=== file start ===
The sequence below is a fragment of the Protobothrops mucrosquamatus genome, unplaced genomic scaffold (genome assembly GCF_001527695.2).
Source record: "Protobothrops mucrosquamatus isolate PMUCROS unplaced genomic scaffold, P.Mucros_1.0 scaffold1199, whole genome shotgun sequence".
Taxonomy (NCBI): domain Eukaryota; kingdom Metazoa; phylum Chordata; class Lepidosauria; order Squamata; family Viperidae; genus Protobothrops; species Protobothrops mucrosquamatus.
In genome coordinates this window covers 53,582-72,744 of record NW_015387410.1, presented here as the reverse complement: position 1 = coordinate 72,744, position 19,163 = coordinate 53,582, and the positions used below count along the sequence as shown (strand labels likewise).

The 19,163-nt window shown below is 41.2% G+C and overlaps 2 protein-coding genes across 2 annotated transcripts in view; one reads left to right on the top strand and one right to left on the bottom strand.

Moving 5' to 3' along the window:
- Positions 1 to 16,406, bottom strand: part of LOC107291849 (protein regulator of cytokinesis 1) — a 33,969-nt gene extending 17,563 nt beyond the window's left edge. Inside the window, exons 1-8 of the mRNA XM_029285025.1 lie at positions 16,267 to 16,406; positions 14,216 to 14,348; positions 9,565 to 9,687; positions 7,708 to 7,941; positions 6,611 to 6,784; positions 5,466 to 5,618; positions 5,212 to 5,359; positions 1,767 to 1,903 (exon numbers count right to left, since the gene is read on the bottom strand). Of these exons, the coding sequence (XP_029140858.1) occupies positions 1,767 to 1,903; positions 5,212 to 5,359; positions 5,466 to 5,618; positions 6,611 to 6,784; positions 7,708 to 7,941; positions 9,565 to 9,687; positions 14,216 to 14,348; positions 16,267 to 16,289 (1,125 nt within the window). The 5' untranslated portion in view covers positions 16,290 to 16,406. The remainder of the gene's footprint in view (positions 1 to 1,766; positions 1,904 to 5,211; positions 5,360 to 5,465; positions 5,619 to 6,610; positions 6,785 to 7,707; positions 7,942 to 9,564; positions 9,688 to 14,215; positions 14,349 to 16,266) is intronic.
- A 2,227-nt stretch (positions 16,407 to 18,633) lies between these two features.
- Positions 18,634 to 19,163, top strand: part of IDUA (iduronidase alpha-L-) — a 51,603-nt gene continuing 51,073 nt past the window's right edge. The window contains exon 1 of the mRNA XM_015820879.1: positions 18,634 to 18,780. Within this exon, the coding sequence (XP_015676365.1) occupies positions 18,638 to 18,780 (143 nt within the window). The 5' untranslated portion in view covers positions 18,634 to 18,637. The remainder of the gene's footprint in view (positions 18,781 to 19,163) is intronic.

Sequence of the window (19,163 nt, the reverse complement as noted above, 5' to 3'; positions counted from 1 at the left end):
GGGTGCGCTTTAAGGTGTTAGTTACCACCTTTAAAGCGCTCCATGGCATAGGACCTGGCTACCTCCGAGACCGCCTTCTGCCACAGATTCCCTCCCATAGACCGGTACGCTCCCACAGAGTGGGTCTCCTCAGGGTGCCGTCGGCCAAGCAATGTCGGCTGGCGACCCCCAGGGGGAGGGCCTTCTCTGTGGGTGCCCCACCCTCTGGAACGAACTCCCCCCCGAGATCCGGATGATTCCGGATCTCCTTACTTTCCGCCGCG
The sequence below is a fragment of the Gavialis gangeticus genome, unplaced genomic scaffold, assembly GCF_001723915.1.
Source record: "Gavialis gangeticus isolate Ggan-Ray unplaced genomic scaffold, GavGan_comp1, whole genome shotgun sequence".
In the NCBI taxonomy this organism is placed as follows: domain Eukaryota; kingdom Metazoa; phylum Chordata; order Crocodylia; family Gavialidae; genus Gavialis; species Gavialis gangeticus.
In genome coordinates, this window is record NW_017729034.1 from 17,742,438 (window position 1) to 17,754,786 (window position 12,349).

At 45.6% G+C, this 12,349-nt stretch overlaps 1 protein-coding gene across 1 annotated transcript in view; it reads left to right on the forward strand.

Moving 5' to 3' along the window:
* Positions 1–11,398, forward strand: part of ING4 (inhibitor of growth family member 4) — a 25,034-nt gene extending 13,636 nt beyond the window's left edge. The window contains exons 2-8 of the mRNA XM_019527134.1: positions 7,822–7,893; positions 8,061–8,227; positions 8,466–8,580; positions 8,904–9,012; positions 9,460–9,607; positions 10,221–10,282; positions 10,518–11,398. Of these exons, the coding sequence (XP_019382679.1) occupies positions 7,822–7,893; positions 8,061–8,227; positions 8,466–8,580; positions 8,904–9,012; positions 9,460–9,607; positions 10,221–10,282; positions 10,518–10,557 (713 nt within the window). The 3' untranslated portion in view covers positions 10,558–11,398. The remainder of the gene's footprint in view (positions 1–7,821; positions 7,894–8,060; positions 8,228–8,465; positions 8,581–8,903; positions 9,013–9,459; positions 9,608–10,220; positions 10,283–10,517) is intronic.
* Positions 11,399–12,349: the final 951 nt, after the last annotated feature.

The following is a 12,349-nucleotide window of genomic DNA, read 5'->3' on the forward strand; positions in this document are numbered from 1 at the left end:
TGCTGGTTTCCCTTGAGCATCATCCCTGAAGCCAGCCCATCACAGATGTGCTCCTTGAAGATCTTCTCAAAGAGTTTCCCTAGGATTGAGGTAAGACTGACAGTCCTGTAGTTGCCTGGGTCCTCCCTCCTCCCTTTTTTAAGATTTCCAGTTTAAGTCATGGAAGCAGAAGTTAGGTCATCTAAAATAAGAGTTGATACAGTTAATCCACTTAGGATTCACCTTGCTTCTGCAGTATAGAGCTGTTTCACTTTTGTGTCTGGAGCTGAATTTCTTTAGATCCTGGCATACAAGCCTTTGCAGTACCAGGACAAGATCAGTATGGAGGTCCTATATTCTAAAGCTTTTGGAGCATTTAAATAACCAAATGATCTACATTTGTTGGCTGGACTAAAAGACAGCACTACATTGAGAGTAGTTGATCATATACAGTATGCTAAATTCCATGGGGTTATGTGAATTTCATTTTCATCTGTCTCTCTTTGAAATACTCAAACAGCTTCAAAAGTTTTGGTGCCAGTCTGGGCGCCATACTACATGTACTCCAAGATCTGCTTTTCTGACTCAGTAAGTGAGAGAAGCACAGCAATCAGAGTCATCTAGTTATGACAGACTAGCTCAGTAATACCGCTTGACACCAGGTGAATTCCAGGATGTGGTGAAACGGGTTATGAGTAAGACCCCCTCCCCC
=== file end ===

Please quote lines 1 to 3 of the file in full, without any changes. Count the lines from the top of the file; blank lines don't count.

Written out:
The sequence below is a fragment of the Protobothrops mucrosquamatus genome, unplaced genomic scaffold (genome assembly GCF_001527695.2).
Source record: "Protobothrops mucrosquamatus isolate PMUCROS unplaced genomic scaffold, P.Mucros_1.0 scaffold1199, whole genome shotgun sequence".
Taxonomy (NCBI): domain Eukaryota; kingdom Metazoa; phylum Chordata; class Lepidosauria; order Squamata; family Viperidae; genus Protobothrops; species Protobothrops mucrosquamatus.